Why did he do it?
3 years ago, Pope Benedict XVI resigned from the Papacy. His act was an Earth shaking event that very few people realize the gravity of this event and it's effect on everything else that has come since, both in the Church and the World. If we hold that the Church has a special place in the world, then what happens to the Church will effect the world. This resignation was the final sign that we are in dire times.
Unlike others, I will not attack Pope Benedict for this act - mostly because I think the decision was honorable. Unlike John Allen, who recently wrote in Crux Magazine (linked HERE), who thinks that his decision had everything to do with his self-awareness to know that he couldn't do the job anymore, I don't think that was the reason at all. Considering his good health the last 3 years, as well as my general cynicism toward anybody that needs to stay in the good graces of the Vatican, I think John Allen doesn't qualify as an unbiased reporter.
So why did he do it?
Many rumors have been floated, including the Vatican letters scandal, but I would suggest that one rumor is more interesting than the rest. And it has ramifications for the Church and the world on a massive scale.
If you take Austen Ivereigh at his word (and I do have some suspicions since he doesn't have a big enough sack to take my comments to him on Twitter), then there were a set of cardinals that were talking among themselves about who to support after Pope John Paul II died. And there are numerous sources indicating that Jorge Bergoglio's name was being floated during the conclave in 2005. For various reasons, and I would suggest listening to the Holy Spirit rather than the plotting of men, Joseph Ratzinger was selected and became Pope Benedict XVI.
The thwarting of their plans was bad enough. But they would just act as they did during John Paul's reign -- they would do what they wanted to do knowing that nobody would stop them, condemn them or remove them from office. But then one document was issued by Benedict that fundamentally changed the path of the Church -- Summorum Pontificum. Let me explain.
After Vatican II, Archbishop Bugnini and other progressive liturgists, under the cover of Vatican II, created the rules for the "new" Mass that was authorized by Vatican II. That was a lie. There are no documents of Vatican II that specifically authorized a new Mass to be created. However, very few bishops and priests read the Vatican II documents and so with the Imprimatur of the Vatican, many just assumed that Vatican II called for this. Of course, there were many older and traditional clerics who didn't agree with this and wouldn't perform the "new" Mass. But the vast majority did. Pope Paul VI "authorized" the Novus Ordo Mass in 1969 (though there is some debate whether or not, under Canon Law, he actually authorized the Novus Ordo. But that's another post for another day).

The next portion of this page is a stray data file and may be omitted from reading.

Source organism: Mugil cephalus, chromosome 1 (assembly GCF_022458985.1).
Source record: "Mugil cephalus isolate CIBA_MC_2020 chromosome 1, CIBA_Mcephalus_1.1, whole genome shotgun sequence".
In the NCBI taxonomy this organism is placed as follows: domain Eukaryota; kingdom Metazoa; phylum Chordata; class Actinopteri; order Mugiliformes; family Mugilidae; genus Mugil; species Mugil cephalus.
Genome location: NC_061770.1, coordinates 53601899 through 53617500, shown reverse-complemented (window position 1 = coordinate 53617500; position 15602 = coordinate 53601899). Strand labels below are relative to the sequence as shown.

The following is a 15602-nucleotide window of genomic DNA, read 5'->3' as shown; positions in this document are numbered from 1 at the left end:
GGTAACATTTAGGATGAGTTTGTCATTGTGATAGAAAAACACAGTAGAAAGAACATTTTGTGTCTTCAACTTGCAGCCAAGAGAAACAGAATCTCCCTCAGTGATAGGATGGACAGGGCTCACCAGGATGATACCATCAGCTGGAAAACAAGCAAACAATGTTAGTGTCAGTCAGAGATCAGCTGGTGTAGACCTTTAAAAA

When the Novus Ordo was "approved", there was a concurrent position sent throughout the world that the Novus Ordo replaced the traditional Latin Mass and that the Latin Mass was no longer allowed to be said. Of course, this is ridiculous that the Mass of the last 1000 years was now verboten, but many believed it.
From that point, the Latin Mass was said less and less. Bishops told their priests to no longer say it and seminaries stopped teaching Latin to the seminarians to where the only priests who knew the Latin Mass were old priests who would retire soon. Then Pope John Paul, in 1984, issued a document that "allowed" for the limited use of the Latin Mass in special circumstances and with the consent of the Bishop. What is so unfortunate about this action is that it acknowledged the legitimacy of the previous "ban" on the Latin Mass. This is something that we should always be weary of -- never acknowledge the legitimacy of the assumptions of the other side. Pope John Paul II did.